this menghini 's needle is mainly used to do liver biopsies.
THE INDICATIONS OF LIVER BIOPSY ARE :
Liver biopsy, in combination with history and physical examination data, is a powerful clinical tool for diagnosing and treating liver disease. Indications for obtaining a biopsy specimen are listed in as follows. These are divided according to the type of clinical question framed.
- Evaluation of abnormal hepatic laboratory test results
- Confirmation of diagnosis and prognostication
- Suspected hepatic neoplasm
- Diagnosis of cholestatic liver disease
- Evaluation of infiltrative or granulomatous disease
- Following a case of liver transplantation to evaluate and manage rejection
- To evaluate unexplained jaundice or suspected drug reactions
The biopsy specimen may be used to identify or exclude possible etiologies for physical or laboratory abnormalities. Although various disease states may present similarly, diagnostic histologic patterns exist when used in the context of clinical presentation. For example, infiltration of the hepatic parenchyma by fat may exist in diseases due to alcohol abuse, hepatitis C, diabetes, and/or obesity. For each disease state, histologic clues exist that distinguish one from the other.
Liver biopsy plays little role in the determination of the organism responsible for systemic infection because blood cultures generally are revealing. The notable exceptions are intrahepatic tuberculosis and Mycobacterium avium complex (MAC).
Another indication for biopsy is the determination of the extent of histologic change present in a biopsy specimen. This involves scoring systems for the degrees of inflammation and fibrosis noted by the pathologist. Many systems exist for describing the microscopic findings, ranging from simplistic to complex. The majority of scoring systems report the degree of inflammation as the grade of the disease and the amount of fibrosis as the stage. An example here would be the finding of moderate inflammation (grade 3) in a specimen from a cirrhotic (stage 4) liver.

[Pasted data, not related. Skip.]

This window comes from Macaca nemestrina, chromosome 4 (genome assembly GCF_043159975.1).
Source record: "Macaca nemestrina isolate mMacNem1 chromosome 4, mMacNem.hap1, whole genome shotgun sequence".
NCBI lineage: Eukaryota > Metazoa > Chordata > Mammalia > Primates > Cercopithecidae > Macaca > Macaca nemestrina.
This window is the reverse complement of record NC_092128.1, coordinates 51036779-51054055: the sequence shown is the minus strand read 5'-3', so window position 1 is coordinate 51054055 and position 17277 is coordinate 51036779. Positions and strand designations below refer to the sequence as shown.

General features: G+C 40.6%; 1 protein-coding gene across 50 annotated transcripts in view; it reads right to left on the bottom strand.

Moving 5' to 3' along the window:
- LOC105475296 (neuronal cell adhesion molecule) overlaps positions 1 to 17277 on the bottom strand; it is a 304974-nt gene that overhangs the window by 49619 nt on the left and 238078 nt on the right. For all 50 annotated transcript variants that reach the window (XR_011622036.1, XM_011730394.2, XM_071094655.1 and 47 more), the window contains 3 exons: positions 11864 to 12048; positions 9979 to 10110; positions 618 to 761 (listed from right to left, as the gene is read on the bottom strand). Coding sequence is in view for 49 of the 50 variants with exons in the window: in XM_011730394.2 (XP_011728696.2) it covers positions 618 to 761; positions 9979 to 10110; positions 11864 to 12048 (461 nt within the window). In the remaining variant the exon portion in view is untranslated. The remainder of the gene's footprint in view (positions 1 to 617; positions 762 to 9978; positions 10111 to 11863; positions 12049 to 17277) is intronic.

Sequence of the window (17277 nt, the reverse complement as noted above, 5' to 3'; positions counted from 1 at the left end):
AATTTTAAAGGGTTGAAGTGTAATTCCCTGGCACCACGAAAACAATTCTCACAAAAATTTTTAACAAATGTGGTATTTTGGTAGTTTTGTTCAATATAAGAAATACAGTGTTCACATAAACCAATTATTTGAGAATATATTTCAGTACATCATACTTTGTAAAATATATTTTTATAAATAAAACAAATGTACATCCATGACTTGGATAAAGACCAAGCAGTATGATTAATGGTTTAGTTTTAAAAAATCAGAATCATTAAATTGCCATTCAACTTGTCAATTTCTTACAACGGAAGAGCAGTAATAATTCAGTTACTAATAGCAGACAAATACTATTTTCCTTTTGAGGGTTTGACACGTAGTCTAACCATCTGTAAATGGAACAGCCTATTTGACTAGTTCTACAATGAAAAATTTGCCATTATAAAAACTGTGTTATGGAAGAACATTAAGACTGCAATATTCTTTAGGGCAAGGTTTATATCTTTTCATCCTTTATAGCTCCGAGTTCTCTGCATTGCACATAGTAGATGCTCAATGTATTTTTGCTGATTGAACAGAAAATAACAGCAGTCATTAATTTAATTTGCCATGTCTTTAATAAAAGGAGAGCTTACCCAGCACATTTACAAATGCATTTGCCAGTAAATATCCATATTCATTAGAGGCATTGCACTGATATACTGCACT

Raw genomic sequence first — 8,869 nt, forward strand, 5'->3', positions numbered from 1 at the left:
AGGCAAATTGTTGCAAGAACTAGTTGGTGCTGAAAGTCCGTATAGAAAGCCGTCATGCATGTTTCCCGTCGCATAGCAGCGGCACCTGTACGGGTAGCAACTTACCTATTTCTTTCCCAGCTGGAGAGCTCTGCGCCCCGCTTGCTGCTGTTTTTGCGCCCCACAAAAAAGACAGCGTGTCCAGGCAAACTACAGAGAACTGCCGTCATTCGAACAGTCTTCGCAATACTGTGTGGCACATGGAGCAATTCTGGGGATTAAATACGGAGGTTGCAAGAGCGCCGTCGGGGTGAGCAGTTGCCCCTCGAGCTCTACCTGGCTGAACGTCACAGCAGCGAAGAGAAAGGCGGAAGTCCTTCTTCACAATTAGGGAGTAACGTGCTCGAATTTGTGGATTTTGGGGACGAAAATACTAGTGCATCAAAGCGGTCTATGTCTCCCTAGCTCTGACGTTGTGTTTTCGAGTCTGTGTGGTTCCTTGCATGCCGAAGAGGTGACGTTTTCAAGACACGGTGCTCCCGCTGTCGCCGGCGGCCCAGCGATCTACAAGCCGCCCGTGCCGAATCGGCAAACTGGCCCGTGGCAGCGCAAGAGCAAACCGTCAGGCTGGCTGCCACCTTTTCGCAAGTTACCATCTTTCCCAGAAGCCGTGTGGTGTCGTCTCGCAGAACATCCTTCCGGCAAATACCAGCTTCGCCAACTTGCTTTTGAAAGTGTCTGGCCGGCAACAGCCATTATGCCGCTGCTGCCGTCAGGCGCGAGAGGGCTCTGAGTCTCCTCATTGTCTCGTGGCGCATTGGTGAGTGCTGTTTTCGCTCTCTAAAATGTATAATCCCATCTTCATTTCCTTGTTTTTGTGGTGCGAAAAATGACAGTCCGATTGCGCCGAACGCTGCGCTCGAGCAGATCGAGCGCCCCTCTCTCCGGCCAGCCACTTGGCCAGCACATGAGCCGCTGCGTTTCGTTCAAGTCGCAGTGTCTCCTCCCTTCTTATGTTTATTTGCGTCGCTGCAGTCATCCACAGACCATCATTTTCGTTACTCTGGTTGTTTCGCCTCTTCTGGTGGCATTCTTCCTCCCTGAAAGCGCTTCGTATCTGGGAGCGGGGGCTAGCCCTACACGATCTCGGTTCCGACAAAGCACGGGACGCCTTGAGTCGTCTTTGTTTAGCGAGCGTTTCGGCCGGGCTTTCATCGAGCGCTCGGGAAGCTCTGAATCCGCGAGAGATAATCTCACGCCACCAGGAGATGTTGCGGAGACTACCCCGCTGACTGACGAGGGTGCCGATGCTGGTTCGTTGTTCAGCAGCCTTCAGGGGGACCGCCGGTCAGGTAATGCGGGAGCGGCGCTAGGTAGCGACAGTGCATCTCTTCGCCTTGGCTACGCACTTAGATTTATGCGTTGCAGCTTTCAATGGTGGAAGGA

The third set of indications is the monitoring of the progression of disease or of treatment efficacy. For example, liver biopsy specimens frequently are used to evaluate and treat rejection following liver transplantation. Repeated biopsies are used less frequently to monitor progression of diseases such as primary biliary cirrhosis, chronic hepatitis C, or alcoholic liver disease.Regardless of the indication for the biopsy, identifying which information the procedure is anticipated to yield is important.
CONTRAINDICATIONS OF LIVER BIOPSY ARE :
Contraindications to percutaneous liver biopsy are relatively few, but identifying contraindications is important to avoid the major complications associated with the procedure. Contraindications to liver biopsy include the following:
- Increased prothrombin time, international normalized ratio (INR) greater than 1.6
- Thrombocytopenia, platelet count less than 60,000
- Ascites (transjugular route preferred)
- Difficult body habitus (transjugular route preferred)
- Suspected hemangioma
- Suspected echinococcal infection
- Uncooperative patient